The 2010 Nobel Prize committee praised Vargas Llosa "for his cartography of structures of power and for his trenchant images of the individual's resistance, revolt, and defeat." So you would think the story of Roger Casement could not have been better suited for his pen. Born in Ireland in 1864, he worked in various places in Africa before being appointed a British consul. Joseph Conrad credited Casement with opening his eyes to the colonial exploitation that he would feature in his HEART OF DARKNESS of 1902. In 1903, Casement made his own journey upriver, returning to write a report on human rights atrocities that would make him a household name in Britain.
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27 of 30 people found the following review helpful By John L Murphy TOP 500 REVIEWERVINE VOICE on June 5, 2012
Format: Kindle Edition
After a distinguished career with many historical novels exploring the human toll taken by political idealism, Mario Vargas Llosa follows his 2010 Nobel Prize for Literature with the lightly fictionalized life of Sir Roger Casement. Familiar more to Irish nationalists for his anti-slavery activism and his execution for actions which were judged traitorous to the British crown which had knighted him for his services as consul, Casement's reputation since his 1916 death after the failed Easter Rising has suffered. Before his hanging in a London prison, British intelligence released his "Black Diaries," full of not the humanitarianism which fueled his career uncovering the victims of the African and Amazonian rubber trades, but the "gloomy aureole of homosexuality and pedophilia" still debated from these fevered diaries as true, exaggerated, or invented--planted, grafted, or organic within the secret soul and clandestine identity of a lonely, driven Anglo-Irish activist for justice.

Situated often in Vargas Llosa's native Peru, where the core of this novel burrows into the depredations of colonialism owned by Britain and controlled by Peruvians far from the control of their capital or the law, the placement of Casement within late nineteenth- and early twentieth-century capitalism sharpens the author's portrayals of Latin Americans and Europeans complicit in raping the jungles, its women, and its resources. Vargas Llosa had run for president of his own struggling Third World nation; he shows a keen understanding of all sides in the debate over the fate of the "3 C's" of capitalism, colonialism, and Christianity.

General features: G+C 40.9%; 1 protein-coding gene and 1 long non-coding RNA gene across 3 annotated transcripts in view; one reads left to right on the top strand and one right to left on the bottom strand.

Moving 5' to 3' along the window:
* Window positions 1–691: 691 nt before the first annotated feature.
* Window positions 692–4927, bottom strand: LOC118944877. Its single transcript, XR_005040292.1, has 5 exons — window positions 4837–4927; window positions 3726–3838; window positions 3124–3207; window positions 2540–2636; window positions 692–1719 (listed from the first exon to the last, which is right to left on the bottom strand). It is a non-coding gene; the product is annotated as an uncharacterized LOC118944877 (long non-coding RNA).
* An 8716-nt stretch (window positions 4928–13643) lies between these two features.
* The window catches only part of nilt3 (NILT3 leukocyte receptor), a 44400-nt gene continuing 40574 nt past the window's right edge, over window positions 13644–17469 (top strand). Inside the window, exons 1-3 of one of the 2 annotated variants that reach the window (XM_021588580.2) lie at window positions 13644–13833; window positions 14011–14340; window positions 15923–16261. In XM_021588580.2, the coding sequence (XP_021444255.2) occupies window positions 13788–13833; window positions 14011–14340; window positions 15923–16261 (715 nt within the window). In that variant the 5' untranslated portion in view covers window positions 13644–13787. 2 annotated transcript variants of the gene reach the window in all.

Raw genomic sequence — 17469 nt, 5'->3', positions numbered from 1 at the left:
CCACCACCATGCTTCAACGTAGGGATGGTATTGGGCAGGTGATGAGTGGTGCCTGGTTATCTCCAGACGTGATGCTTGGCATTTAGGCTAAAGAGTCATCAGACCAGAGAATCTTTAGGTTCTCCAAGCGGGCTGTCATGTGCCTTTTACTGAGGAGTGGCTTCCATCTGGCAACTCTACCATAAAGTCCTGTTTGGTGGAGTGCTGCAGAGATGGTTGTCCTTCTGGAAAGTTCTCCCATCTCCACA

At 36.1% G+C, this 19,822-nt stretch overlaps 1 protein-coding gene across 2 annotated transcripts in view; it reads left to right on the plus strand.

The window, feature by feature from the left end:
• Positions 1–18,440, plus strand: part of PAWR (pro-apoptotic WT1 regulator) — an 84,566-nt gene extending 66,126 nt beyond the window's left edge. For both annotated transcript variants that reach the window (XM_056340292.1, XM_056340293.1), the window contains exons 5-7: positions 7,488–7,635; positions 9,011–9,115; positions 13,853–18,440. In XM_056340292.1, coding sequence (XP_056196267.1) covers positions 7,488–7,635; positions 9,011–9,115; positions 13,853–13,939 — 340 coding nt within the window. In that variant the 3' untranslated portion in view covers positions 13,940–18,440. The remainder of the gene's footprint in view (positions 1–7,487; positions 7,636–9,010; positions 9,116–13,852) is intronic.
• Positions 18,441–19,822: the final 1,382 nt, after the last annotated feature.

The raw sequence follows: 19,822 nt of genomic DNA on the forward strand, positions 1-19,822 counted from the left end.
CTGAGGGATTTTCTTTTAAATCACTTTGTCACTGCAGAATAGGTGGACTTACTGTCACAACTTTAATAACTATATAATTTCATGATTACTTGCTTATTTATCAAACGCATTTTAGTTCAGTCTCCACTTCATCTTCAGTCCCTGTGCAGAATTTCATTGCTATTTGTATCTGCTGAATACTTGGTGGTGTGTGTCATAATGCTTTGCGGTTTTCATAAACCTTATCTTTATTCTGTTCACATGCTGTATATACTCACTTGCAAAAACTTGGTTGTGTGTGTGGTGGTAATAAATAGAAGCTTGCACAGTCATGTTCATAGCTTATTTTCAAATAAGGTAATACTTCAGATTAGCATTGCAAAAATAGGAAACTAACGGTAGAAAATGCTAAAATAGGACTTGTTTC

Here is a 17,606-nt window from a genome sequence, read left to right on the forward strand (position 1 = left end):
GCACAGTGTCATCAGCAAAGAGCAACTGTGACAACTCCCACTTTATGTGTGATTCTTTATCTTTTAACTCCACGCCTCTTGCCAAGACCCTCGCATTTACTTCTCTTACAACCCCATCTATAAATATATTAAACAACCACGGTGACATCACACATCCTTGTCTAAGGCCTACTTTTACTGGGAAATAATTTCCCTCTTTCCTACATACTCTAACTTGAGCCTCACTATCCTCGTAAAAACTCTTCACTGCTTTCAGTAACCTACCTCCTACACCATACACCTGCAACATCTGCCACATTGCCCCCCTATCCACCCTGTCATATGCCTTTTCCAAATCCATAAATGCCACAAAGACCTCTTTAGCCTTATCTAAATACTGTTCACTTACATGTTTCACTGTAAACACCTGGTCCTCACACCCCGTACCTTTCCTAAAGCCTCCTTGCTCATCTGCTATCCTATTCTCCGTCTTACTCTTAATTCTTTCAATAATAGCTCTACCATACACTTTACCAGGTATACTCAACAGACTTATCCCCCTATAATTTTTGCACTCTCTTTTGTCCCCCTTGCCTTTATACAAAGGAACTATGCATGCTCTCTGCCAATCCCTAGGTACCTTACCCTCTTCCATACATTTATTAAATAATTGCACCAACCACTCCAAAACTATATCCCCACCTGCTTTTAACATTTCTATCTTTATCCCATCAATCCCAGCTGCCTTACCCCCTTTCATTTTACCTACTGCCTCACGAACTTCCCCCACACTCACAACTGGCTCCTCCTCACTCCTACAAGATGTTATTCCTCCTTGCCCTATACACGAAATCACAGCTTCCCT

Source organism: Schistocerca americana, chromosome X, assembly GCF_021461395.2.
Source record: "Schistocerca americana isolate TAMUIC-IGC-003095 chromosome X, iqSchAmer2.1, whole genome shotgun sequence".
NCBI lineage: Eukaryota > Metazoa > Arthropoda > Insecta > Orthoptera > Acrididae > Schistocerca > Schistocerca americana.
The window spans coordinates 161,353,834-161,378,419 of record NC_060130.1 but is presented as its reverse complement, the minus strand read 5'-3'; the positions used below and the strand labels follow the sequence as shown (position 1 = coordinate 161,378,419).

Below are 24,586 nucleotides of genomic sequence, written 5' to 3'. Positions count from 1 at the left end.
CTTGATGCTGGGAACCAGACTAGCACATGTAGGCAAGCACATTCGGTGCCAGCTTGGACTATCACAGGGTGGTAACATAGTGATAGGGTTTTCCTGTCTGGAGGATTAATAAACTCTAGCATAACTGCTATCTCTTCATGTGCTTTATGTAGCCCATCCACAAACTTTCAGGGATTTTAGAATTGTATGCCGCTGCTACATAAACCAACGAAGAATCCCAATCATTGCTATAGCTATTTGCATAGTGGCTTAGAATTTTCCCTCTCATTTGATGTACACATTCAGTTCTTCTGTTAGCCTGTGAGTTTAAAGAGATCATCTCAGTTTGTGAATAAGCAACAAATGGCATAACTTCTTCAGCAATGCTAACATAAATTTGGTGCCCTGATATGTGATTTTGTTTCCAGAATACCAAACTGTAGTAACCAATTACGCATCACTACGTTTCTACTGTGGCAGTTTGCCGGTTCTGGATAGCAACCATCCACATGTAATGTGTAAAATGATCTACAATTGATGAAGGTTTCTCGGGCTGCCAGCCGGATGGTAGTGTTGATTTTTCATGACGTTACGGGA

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14 of 14 people found the following review helpful By Gene H. Bell-Villada on June 24, 2012
Format: Hardcover
Vargas Llosa never ceases to surprise his readers. He takes on big subjects--Peru in the 1950s, the Canudos rebellion in Brazil, the Trujillo dictatorship, Gauguin in Tahiti--and brings them to life on the page. In this, his latest novel, he reconstructs and depicts the horrors of rubber exploitation, with all its human cost, early in the 20th century, first in the Belgian Congo, later in the Amazon (as seen and reported on by Irish natinalist Roger Casement).

What is amazing is that, for the last 20 years, Vargas Llosa has been a frank libertarian, a defender of the capitalist "free" market who openly ridicules the welfare state and who, in his opinion pieces for the general press, invokes the likes of Hayek, von Mises, and Milton Friedman as his model ideologues.

And yet, when dealing with something so stark as this dark history, the author puts aside the standard, formulaic praise of capitalism for "creating wealth" (a darling phrase of libertarians, including Vargas Llosa himself) and instead shows the system at its most violent and inhuman. We see here Gulag-style slave labor, though under the control of Brits, Belgians, and white Latin Americans.

THE DREAM OF THE CELT may not be one of Vargas Llosa's very best works, but it still demonstrates his masterful objectivity as a novelist, his gift for telling a gripping, suspenseful story, along with an ability to transcend his libertarian dogma and get at the central truth of the events themselves. The book is a worthy successor to Joseph Conrad's HEART OF DARKNESS, with which it will inevitably be compared.